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Bright and Dark Spots of BYOC

Graphic: Torso of a man carrying cloud-shaped object with the right hand.

Image source: accellion.com

It never fails. For every gain in technology there is always a matching specter of loss close by. For every capability, a hindrance. For every moment of celebration, a cause for regret.

There are currently spectacular advances in IT brought about by such technologies as virtualization and cloud computing. But together with them comes the potential, if not reality, of big security risks. Take the cloud, for example, and its accessibility to ubiquitous mobile devices such as tablets and smartphones.

The modern generation of workers love to carry their mobiles around and use them at work. Because these devices are designed to communicate easily with the cloud, a modern phenomenon is born: bring your own cloud (BYOC). BYOC is apparently a kind of extended version of a predecessor issue, bring your own device (BYOD). The worries created by BYOD centered on the carrying of laptops and thumb drives to work, saving company data in them, and return home with the saved data. The concerns on BYOC focalize on the power of mobile devices to remotely access and save business data in many ways with the help of cloud technology.

Unfortunately, BYOC has brought about polarization between Employee Productivity adherents and several mobile device owners in one “camp”, and business enterprises and IT security experts in another. The former support BYOC because they perceive its advantages to the workforce, while the latter reject it because of its serious security implications to business and personnel.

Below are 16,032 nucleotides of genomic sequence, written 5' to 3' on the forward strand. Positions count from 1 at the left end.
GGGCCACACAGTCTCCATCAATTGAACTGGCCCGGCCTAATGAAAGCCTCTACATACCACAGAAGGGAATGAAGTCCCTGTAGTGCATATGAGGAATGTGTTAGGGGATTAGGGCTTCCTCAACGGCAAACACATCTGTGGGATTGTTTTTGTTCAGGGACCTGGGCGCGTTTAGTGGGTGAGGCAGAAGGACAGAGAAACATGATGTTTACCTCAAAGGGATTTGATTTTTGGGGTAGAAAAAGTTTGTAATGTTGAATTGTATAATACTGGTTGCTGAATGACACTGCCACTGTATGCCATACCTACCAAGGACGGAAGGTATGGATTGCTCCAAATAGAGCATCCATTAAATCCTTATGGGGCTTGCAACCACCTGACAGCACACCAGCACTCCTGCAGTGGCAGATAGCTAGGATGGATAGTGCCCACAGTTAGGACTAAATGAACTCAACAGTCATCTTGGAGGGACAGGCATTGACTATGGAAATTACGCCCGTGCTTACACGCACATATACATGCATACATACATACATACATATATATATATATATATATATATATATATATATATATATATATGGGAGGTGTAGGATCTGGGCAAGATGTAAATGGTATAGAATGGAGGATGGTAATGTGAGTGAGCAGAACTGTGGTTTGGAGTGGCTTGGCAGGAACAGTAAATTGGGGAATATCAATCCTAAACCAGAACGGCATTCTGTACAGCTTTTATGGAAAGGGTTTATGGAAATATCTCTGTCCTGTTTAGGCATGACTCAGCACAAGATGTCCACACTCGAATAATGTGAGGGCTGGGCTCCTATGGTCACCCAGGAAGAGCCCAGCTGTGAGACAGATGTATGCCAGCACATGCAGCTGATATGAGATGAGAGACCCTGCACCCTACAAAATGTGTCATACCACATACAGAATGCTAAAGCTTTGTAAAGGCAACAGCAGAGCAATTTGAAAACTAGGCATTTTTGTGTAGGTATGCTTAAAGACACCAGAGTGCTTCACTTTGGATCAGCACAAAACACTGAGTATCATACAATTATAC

For pro-BYOC supporters, they see these bright spots: faster and more convenient way of conducting business, cost reduction, increase in employee productivity, stimulaton of independent thought/innovation through invigoration of coding and design, avoidance of time waste and exhaustion brought about by having to use duplicate tracking and development tools using pre-BYOC practices, and ability of personnel to use tools that support innovation which brings personal satisfaction.

For anti-BYOC supporters, they dread the dark spots. BYOC, they argue, poses a threat to system stability; it also blurs the demarcation between personal and business computing, thus introducing complications to corporate governance, risk management, and compliance with regulations mandated by government and industry. Security teams face potential or actual difficulty finding balance between enabling end users and maintaining compliance and security best practices.

Each of the opposing camps in the BYOC showdown has a good reason for adopting a particular view. The debate may go on indefinitely, but in the meantime the cloud is there waiting to be tapped through mobile devices. Just like Mother Nature’s cloud, the IT cloud can be bright or foreboding depending on the surrounding atmosphere. It’s up to the opposing parties to come together and think of ways to reap the cloud’s benefits to the maximum without running into occasions for regret.


- Founder of Key4ce.
- More then 10 years of experience with Windows high availability and Microsoft Exchange.
- More then 10 years of experience with Linux and Unix.
- Open source enthusiast and a large contributor for multiple large Open Source projects.

My current main focus of attention is Geo-Clustering.

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